What happens to wine barrels when they have outlived their usefulness? Of course there is the ever-present wine barrel planters. Hell we have a bunch of them ourselves, but life goes on for a large number of wine barrels because they get repurposed for making other beverages, most often Whisky and Bourbon. Why the sudden interest in old barrels?

The Dingle Distillery

Inside The Dingle Distillery

During a rainy day on a recent rip to Ireland we stumbled upon the Dingle Distillery and they were kind enough to include us in an impromptu tour. FYI…there are a lot of rainy days in Ireland. Ireland aspires to have Seattle’s weather. The Ancient Latin name for Ireland is “Hibernia” which means “land of eternal winter” and to the Romans, sitting down in sunny Italy, a summer day that only hits 65F probably did feel like winter. No wonder they never invaded the place. We had a great time however when we invaded it but that’s another story.

It turns out that what is “used up” for wineries is the perfect vessel for Whisky and Bourbon because they spend so much time in the barrel and the wine that has infused the wood also lends complexity to the distilled drink. Dingle prefers to use barrels (they call them casks) from either Port or Sherry but others Whiskies use lots of different types of wine barrels.

What intrigued us about Dingle was their approach to their business. Their small operation is very reflective of a boutique winery or microbrewery. In Ireland, there were only three distilleries of Whiskey; Midleton, Cooley and Bushmills. Everything that you have seen with a name like Jameson’s or Tullamore Dew is now a brand of one of those three macro-distilleries. Dingle has become the 4th distillery.  Just like smaller wineries, Dingle needs to find creative ways to get the word out about them. For instance, much like buying wine futures, you can buy a “Whiskey Future” from Dingle with their Founding Fathers program.  In essence, you buy an entire cask of Whiskey before it is ready and they give you a really good price on it.

Many start up Wineries who want to specialize in red wines but don’t have the cash to sit on product for three to four years, start also making white wines that can be sold without aging.  Dingle is following suit and is also making Vodka and Gin which can be sold as soon as they are distilled and packaged. We did a tasting while we were. The Vodka tasted pretty much like any other Vodka I’ve had – not a lot of flavor but the Gin was pretty good as far as Gins go but neither of these are really Karen’s or my drink so we are not the best jucdges. Oh well…I guess I’ll just stick with Wine, Beer and the occasional Whiskey.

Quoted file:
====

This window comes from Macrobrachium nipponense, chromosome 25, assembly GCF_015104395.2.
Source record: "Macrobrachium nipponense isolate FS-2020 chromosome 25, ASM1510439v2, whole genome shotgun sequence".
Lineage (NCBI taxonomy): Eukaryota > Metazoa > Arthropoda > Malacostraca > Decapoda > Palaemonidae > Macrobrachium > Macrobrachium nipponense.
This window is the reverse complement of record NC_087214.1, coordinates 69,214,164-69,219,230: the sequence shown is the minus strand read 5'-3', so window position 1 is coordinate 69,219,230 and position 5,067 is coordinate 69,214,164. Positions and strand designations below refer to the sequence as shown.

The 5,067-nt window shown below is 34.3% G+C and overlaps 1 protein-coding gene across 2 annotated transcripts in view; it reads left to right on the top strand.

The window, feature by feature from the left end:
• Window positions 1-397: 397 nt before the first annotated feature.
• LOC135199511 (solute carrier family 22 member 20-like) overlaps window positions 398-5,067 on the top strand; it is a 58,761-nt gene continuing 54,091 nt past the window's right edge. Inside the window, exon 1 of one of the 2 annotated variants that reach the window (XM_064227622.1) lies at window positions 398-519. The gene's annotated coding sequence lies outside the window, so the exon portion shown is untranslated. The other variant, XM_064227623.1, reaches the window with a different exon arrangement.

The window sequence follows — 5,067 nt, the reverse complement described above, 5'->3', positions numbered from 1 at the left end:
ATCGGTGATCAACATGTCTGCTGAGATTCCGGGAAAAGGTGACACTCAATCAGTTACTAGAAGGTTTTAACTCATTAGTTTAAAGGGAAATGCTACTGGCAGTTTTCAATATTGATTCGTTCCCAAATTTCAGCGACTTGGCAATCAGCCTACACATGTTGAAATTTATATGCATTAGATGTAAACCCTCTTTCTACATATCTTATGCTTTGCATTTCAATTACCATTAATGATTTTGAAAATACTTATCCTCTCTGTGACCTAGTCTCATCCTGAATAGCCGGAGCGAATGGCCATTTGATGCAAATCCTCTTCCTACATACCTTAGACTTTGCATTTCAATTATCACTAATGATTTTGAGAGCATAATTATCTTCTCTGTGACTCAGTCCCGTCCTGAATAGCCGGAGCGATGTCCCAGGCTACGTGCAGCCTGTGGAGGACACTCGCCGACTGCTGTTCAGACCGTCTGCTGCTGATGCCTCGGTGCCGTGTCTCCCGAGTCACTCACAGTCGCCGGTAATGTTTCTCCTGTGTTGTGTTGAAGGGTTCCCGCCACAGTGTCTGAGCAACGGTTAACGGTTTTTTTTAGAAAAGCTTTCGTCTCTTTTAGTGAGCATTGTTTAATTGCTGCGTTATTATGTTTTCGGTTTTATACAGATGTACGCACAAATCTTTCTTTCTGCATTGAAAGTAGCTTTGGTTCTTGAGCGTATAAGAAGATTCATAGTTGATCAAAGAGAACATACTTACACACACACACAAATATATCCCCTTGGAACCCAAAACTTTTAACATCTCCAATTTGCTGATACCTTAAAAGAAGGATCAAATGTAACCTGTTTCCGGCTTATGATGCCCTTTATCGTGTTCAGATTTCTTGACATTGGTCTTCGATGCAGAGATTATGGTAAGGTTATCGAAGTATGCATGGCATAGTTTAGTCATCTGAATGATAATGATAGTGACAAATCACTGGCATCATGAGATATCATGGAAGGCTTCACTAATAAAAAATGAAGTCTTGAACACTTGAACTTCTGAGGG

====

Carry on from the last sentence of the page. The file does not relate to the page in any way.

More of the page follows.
Yep…that’s right..Whiskey…not Whisky. You might have noticed the two different spellings for Whisky/Whiskey. The Irish actually invented Whiskey and they wanted to differentiate their product so they own the name “Whiskey” with an “e”- kind of like Bordeaux for wines from the Bordeaux region.  I like Scotch but I found the Irish Whiskies that I tried had a lot more subtlety so I became a fan on this trip. I still like Scotch but it is really a different drink.

The Dingle Distillery

The Dingle Distillery

I was disappointed to learn that no Whiskey would be served in the tasting, but the folks at Dingle explained that to be called Irish Whiskey, the liquor must sit in the cask for a minimum of three years and one day. They distilled their first “Whiskey to be” in November of 2012 and even though I may not be the sharpest tool in the shed, even I can do that math. Their first product won’t actually be “Whiskey” until late 2015. They plan on releasing it in 2016.

So if good Irish Whiskey is at least on par with good Scotch why is Scotch so much more prevalent? Two big factors virtually killed off the Irish Whiskey market. After gaining its independence from the UK, the might of the British commerce machine went into backing Scottish Whisky instead, the omnipresent “Scotch”. Tack on the misguided Prohibition period in the US, Ireland’s second biggest market, and the Irish Whiskey market took a massive hit. Of course we are going to call Prohibition misguided – we’re a wine web site. It currently has only a three percent share of the total Whisky market.

One more interesting fact about Whiskey. It was discovered by monks who were trying to make perfume and found that this particular liquid tasted a lot better than it smelled. Why were monks trying to make perfume? Who knows, but my guess is that it had something to do with the frequency of bathing, roughly twice per year and living in uncomfortably close proximity to each other.  I’m not sure what perfume is going to make the tolerable.

So here’s to all of those “used up” wine barrels that help transform Irish Whiskey into what it is.